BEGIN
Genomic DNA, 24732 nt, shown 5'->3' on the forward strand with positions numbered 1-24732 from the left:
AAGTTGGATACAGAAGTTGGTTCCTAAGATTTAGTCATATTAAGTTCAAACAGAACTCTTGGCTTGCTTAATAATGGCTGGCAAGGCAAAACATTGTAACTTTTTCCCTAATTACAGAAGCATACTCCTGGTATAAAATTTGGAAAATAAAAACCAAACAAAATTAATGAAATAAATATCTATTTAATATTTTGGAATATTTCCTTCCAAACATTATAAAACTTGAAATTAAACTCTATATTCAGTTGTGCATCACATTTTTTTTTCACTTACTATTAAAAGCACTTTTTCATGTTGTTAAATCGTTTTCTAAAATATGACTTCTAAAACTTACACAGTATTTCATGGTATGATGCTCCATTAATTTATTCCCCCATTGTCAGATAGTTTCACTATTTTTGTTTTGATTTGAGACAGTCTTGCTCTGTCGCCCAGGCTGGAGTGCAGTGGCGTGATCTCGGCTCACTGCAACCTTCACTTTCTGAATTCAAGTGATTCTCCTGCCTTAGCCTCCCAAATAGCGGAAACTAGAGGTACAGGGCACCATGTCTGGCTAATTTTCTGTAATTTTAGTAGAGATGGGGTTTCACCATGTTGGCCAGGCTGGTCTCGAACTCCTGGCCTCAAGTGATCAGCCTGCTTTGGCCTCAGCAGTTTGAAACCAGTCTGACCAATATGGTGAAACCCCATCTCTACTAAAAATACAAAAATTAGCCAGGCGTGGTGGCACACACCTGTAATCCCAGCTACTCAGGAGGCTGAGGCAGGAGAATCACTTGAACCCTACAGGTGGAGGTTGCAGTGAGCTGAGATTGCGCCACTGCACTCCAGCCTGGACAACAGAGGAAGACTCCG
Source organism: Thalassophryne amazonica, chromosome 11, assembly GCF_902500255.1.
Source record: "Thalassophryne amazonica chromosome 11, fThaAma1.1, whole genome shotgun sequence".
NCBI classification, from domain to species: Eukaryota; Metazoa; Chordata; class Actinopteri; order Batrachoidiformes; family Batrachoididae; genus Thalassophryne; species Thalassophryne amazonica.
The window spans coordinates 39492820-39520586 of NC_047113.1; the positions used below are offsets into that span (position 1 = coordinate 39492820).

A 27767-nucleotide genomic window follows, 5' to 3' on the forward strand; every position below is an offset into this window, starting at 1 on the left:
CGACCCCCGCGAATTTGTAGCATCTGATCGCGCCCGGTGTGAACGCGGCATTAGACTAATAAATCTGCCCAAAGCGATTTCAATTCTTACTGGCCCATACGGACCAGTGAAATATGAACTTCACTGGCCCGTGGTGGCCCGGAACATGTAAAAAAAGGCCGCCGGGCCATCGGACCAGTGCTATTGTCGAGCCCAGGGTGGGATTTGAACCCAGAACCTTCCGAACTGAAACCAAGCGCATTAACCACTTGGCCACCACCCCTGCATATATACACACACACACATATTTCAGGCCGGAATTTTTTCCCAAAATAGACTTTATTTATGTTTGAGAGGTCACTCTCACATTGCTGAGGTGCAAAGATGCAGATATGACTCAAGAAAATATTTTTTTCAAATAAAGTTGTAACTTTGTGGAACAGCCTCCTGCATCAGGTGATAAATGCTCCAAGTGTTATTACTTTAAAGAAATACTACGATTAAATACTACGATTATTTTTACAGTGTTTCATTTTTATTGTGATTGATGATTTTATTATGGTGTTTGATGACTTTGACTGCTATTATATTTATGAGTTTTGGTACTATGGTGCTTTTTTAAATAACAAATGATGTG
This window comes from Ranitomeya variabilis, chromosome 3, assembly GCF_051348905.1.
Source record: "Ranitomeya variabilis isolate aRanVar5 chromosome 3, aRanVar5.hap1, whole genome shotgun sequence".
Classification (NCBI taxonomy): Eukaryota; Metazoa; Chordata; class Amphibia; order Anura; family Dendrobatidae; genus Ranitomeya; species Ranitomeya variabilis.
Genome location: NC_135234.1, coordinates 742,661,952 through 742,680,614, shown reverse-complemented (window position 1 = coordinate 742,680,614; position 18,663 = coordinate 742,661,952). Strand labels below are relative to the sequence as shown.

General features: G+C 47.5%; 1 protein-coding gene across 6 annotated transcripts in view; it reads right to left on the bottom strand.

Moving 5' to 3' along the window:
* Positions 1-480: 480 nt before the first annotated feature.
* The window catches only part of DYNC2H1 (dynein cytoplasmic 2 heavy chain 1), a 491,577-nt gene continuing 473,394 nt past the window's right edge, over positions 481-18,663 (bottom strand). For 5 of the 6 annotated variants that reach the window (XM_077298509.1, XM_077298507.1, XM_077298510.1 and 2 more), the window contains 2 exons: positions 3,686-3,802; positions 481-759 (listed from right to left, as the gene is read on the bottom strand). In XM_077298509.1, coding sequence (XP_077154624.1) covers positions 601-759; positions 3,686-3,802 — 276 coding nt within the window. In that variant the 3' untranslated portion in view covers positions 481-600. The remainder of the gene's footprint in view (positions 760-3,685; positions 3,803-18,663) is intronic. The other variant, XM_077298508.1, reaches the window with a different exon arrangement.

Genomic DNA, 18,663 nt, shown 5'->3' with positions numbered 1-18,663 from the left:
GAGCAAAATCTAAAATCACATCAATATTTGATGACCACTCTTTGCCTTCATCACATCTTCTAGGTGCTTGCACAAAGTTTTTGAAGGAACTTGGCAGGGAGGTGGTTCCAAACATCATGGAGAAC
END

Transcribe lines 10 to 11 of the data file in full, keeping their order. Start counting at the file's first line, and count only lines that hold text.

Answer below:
Source record: "Ranitomeya variabilis isolate aRanVar5 chromosome 3, aRanVar5.hap1, whole genome shotgun sequence".
Classification (NCBI taxonomy): Eukaryota; Metazoa; Chordata; class Amphibia; order Anura; family Dendrobatidae; genus Ranitomeya; species Ranitomeya variabilis.